We’ll Always Have Paris… | UNA Greater Seattle Chapter

United Nations Association Greater Seattle Chapter

We’ll Always Have Paris…

January 10th, 2016 by unaseattle

Submitted by: Jim Eachus, Board Member

On November 30, the United Nations convened the 21st Conference of the Parties (COP21) to the UN Framework Convention on Climate Change. Twelve days later, the conference gave birth to an agreement approved by 196 parties. The original UNFCCC was universally accepted because it demanded almost nothing of the parties. So universal acceptance of the Paris accord is a real achievement – it does involve commitments. The trick was to accept whatever commitment each party felt capable of meeting. The result was a lot of glasses half empty and glasses half full, but no broken glass.

Let’s start with the good news. The Paris Agreement is by far the most ambitious climate agreement yet. The agreement expresses near universal concern about the problem. A specific point of success was the decision to review progress in five years, rather than ten years or never. The show of unity and determination may give some impetus to the disinvestment movement, if investors begin to believe that petroleum’s days are numbered. An optimist can imagine that attempts to meet the goals will result in miraculous technological breakthroughs.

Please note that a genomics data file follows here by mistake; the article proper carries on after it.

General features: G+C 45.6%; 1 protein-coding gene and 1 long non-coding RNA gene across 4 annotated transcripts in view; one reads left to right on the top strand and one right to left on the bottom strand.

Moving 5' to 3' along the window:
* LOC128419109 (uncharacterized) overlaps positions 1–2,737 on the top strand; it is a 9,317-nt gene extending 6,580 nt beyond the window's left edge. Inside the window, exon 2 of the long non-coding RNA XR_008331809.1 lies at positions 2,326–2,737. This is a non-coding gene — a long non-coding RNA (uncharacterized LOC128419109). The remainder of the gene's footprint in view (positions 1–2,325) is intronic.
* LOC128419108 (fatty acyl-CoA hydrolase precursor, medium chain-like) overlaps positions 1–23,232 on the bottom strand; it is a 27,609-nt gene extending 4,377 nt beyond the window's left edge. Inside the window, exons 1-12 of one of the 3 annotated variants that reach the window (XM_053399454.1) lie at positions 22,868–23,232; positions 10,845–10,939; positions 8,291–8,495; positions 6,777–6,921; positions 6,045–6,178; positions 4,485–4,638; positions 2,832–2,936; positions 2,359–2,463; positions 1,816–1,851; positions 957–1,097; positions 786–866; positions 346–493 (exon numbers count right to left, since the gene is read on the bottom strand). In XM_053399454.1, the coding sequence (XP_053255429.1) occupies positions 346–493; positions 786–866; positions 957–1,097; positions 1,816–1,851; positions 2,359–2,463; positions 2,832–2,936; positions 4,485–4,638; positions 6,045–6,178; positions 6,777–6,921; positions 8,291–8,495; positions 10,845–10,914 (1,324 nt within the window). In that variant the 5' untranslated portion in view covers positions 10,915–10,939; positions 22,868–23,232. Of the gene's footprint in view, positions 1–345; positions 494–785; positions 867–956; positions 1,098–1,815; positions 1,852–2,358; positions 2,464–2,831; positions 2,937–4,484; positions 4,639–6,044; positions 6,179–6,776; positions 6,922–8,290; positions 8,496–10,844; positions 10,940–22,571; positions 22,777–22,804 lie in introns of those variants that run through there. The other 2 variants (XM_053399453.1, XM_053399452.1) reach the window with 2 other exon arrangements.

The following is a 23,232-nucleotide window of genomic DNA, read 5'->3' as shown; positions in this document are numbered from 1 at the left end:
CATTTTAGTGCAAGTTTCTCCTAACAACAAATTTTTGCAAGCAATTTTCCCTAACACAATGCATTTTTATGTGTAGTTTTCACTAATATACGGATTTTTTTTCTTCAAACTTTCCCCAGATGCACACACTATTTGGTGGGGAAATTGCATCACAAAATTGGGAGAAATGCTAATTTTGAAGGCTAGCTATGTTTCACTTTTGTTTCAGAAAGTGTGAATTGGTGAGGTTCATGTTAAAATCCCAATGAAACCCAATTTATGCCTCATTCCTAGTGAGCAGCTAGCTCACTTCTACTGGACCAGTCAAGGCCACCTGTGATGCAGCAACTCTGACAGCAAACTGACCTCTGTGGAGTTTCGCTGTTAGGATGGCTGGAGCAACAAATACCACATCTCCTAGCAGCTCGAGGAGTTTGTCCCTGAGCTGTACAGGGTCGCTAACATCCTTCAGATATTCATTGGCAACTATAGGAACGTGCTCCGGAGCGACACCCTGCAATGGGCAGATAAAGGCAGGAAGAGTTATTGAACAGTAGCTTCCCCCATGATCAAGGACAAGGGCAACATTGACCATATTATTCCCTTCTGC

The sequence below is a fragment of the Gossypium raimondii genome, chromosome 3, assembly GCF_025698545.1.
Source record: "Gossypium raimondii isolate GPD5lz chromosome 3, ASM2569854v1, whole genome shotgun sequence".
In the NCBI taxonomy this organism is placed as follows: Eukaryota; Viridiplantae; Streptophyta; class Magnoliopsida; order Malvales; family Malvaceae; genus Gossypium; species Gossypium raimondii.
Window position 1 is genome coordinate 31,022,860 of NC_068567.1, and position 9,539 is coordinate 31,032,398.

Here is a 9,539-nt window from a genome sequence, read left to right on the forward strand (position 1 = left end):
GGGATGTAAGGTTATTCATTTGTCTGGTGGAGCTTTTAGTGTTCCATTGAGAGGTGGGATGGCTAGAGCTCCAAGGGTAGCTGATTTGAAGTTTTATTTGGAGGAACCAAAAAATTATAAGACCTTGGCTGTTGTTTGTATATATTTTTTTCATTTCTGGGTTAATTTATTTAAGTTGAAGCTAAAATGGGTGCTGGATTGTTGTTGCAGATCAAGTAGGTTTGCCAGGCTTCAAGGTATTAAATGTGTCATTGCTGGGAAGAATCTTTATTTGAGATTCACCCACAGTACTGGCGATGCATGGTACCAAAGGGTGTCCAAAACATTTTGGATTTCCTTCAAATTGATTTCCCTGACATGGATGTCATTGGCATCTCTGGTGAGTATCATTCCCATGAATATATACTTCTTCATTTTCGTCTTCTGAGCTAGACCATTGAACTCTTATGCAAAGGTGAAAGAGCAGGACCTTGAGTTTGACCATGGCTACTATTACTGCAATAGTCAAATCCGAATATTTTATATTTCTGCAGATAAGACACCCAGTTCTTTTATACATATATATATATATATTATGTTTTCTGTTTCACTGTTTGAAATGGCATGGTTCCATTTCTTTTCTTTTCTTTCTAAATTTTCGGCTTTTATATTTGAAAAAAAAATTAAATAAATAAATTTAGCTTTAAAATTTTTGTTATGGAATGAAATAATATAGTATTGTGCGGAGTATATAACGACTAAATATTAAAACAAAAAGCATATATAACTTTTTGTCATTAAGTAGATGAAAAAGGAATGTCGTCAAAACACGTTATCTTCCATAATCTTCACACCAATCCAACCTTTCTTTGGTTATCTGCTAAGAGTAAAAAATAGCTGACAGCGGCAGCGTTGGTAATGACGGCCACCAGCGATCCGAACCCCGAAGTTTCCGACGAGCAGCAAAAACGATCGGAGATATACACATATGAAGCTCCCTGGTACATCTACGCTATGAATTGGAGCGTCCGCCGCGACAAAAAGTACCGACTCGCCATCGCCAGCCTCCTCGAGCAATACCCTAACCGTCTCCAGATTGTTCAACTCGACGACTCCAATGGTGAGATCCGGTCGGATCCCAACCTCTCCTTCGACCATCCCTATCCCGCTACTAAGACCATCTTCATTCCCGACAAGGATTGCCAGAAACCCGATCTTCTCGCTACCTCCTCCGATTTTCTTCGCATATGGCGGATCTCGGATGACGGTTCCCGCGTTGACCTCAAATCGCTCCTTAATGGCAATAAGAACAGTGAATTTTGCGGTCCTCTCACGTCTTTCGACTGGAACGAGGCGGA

Rather than going straight on to the bad news, let’s pause for no news. The last minute agreement to make the goal 1.5° C above pre-industrial temperatures instead of 2° C is strictly a feel good move, with no impact on anybody’s future behavior.

And now the bad news. No one was required at the conference to present a credible plan to meet their goals. Some have no plan. Many have based their goal on clean coal technology, a phantom unlikely ever to materialize. Nothing in the agreement addresses reducing resident atmospheric CO2. The sum of the contributions, if achieved, would still leave the world on a path to well above 2° C. 2° or even 1.5° hardly means problem solved. Look, we’re only at 1° C now, and the Arctic Ocean is melting, the Antarctic ice shelves are collapsing, coral reefs are dying, methane is being released from permafrost and subocean hydrates, glaciers and snow packs are disappearing, sea levels are rising and forests are burning.

Is the agreement binding? Sort of, but it has no teeth. And at the last minute, the US administration succeeded in getting “shall” changed to “should” so it wouldn’t have to get the impossible Senate approval. The change took the help of some French diplomatic slight of hand, declaring “shall” a typo. There followed considerable grumbling from the developing countries about what should happen should shall become should.

Bottom line? The Paris agreement is just one source of pressure on political leaders to do the right thing. It will only produce real results if every other form of pressure continues, as well. That means voter concern about climate change, activists in the streets, investor focus shifting from fossil fuels to renewables, better media coverage of the climate/weather connection, and blunt evaluations of the future from the scientific community.

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